Thorgaut looked at the magnificent, black creature before him. Then he looked at the arrows in his hand. Then to the axes on the ground. There wasn’t much he could do now. All he had left were these arrows. He didn’t imagine they would do much good without the bow.
The only thing he could do would be to drive the point of the arrow into one of the creature’s eyes when it jumped at him. He would only get one shot, and it would be a long shot at that. In his tired and weakened condition, he would have to get lucky. And after his run of luck these past few days, he didn’t feel very confident.
But even if he did get lucky and manage to nail it in the eye with one of the arrows, that wasn’t guaranteed to stop it. More than likely, it would infuriate the creature even more.
Thorgaut sighed. Well, this was what he had, and he was going to make use of it. This wasn’t how he had planned to die. But if he did die, he would die with honor.
He didn’t know if dying while fighting a wolf would be enough to get him into Valhalla, but he steeled himself anyway. He wouldn’t make a sound even if the wolf did sink its teeth into his throat. He would die like a genuine, brave Viking and let the Valkyries judge his worthiness in the afterlife.
“Come on you lazy wolf,” he screamed at the black creature before him. “Are you afraid of a man who is tied up in a snare?”
As he said that, another head popped out from behind the bush. This one was snow white. A white wolf as giant as the black one. Then another one. This time gray. Then a yellowish-red wolf.
Thorgaut’s heart sank. This was the end. He would never be king of Jorundarfell, much less king of the North. He steeled himself to accept his fate if his time had finally come.
If so, the words his mother whispered in his ear would never come true. The words of the old crone would all be a lie.
Then he remembered Halldora! Maybe Halldora would find him and bring him back as a shuffler. He could become the king of the shufflers.
The thought excited him. He could rule over a vast, limitless army. At the same time, it also terrified him. If he couldn’t die, he wouldn’t make it to Valhalla. He would never see his friends and family again. They would all enjoy the afterlife, and he would be eternally stuck here with the rest of the undead.
The more he thought about it, the less he liked the idea. Too many things could go wrong, and who knew would happen to his soul in the process. Perhaps it was better to die now as a brave soldier and just be done with it.
He didn’t have much time to think about it though. The wolves drew in closer and tightened the circle around him. And his instincts kicked in as he tried to figure out a way to get out of this mess he was in now.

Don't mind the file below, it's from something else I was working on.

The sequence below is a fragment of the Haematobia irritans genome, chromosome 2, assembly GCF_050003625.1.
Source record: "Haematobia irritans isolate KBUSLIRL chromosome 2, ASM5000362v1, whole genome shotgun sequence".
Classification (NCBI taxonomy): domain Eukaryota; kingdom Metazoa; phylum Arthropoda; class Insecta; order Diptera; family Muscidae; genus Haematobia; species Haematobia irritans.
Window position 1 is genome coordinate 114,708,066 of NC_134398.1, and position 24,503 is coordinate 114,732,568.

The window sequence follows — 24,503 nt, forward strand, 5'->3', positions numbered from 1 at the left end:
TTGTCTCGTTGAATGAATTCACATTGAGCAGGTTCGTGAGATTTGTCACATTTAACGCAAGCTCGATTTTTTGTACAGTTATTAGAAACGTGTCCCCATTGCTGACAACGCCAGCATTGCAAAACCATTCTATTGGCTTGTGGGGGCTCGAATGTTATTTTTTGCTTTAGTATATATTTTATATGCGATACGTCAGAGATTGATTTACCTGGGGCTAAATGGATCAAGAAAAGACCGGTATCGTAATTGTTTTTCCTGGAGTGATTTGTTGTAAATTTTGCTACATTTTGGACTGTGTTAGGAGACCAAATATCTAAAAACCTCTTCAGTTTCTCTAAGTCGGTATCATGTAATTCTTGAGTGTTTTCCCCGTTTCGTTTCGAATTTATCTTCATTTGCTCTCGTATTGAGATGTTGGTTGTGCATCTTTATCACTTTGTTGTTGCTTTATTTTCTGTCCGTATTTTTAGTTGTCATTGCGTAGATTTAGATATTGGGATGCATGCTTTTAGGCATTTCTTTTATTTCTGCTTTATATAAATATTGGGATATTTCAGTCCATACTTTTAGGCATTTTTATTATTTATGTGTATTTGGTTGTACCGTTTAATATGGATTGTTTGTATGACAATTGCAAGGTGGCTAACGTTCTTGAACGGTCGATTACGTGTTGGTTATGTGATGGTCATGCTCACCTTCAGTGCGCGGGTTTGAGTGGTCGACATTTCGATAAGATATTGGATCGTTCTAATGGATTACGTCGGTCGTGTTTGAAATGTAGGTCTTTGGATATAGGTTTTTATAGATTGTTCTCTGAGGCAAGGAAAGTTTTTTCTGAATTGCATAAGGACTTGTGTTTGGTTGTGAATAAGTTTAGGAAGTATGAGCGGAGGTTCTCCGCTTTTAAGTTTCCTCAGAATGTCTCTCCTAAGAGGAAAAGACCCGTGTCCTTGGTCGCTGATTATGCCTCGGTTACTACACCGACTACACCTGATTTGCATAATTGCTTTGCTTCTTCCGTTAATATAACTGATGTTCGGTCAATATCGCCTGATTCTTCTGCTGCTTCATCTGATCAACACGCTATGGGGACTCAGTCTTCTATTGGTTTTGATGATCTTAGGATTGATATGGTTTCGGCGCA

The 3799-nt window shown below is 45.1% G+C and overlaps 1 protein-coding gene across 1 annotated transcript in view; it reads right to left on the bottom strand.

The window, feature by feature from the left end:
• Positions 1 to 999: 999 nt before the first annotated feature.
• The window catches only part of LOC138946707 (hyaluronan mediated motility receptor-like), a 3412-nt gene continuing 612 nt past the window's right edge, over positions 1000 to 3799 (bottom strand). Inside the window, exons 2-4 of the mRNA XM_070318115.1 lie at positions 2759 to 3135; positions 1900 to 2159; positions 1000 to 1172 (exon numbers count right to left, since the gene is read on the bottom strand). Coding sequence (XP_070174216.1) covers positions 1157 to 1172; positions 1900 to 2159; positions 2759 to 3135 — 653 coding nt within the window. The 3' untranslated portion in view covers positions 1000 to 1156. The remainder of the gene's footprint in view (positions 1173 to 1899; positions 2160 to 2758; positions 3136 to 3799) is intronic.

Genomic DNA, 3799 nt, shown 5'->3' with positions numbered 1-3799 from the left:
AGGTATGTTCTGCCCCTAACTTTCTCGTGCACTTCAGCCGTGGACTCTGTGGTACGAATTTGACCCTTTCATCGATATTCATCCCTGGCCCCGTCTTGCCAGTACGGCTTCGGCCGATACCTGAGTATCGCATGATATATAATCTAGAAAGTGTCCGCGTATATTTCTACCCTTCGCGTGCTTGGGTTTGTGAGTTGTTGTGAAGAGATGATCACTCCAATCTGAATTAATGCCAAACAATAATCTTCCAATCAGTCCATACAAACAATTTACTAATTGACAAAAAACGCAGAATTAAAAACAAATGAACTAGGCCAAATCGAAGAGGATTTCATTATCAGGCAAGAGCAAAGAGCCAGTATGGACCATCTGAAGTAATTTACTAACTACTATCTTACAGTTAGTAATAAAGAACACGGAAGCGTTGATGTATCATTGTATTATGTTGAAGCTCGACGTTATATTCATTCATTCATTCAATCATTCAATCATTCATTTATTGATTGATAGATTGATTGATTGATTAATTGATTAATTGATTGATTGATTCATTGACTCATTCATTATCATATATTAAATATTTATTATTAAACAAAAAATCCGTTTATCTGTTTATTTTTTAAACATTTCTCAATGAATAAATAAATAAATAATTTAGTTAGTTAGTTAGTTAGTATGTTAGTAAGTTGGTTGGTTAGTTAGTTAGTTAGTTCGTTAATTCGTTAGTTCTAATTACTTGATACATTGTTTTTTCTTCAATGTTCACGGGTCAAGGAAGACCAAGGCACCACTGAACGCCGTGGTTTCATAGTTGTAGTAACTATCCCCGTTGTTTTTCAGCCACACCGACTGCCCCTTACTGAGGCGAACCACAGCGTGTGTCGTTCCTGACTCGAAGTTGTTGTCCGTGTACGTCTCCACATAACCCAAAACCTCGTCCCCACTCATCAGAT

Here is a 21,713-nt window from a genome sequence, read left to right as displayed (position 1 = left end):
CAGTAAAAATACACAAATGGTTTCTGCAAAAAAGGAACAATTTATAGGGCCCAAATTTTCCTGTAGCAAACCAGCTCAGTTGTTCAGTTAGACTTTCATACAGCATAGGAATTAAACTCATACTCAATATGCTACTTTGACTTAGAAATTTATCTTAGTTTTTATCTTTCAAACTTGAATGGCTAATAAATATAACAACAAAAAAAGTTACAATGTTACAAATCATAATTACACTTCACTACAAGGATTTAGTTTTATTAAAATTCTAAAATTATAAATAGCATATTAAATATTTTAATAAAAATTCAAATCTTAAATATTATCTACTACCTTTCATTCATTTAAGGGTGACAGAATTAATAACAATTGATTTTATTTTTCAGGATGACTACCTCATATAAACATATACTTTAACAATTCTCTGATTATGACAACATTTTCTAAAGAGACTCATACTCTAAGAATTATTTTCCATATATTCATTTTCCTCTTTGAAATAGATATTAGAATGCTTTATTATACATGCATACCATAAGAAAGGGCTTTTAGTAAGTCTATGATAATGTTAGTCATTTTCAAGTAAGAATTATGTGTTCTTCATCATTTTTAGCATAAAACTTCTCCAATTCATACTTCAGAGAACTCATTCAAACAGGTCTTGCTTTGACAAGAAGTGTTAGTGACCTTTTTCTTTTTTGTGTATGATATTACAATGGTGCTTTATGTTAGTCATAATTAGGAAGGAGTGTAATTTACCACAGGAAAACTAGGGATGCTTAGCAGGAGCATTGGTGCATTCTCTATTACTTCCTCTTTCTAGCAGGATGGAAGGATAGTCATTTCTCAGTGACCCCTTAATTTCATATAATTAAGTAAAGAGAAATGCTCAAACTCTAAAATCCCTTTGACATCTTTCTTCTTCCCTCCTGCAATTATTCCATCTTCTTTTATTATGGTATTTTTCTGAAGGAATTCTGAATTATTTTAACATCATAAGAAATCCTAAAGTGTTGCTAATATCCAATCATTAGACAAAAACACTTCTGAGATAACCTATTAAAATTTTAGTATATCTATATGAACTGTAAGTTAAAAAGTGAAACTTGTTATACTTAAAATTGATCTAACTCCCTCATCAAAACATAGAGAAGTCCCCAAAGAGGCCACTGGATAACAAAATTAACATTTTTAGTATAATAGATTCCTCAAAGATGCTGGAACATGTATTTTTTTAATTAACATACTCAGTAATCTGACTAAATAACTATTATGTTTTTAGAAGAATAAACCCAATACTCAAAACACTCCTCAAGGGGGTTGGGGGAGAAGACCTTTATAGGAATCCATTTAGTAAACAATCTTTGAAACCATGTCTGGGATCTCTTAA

Thorgaut had only two arrows. And there were at least four wolves that he could see. At most he could stab one or two. There wouldn’t be much he could do after that though. His bare hands wouldn’t do much damage to those massive creatures. He needed a weapon.
The wolves circled in warily. Thorgaut looked pretty harmless hanging upside down. But they had seen their fallen companion and knew it was Thorgaut’s doing. They were smart and knew better than to rush in.
The black wolf was the boldest of the creatures. It pressed in closer and continued to circle him. It sniffed the air cautiously as it moved around him.
Thorgaut stayed still so as not to make any sudden movements that would startle the creature. The thought flickered through his mind that they would sniff him and move on. But then he realized how silly that was. These creatures came in with deadly intent. He remained still and waited for the right moment to strike.
These were interesting creatures. They were different somehow from other wolves Thorgaut had seen growing up. They displayed an intelligence that seemed almost human. The way they interacted with each other was different from other packs he had seen. The snarls and growls of these wolves seemed more expressive than usual.
He recalled the stories of the talking animals of the North that his mother had told him as a child. But he always thought those were fables. Still, it couldn’t hurt to try talking to it.
His father always said that diplomacy was the best option for a king to keep peace. Thorgaut didn’t agree with him though.
Sometimes he thought the old man was getting soft in old age. His father seemed to have lost the fire of his youth. He didn’t want to fight anymore and didn’t stand up for the clan.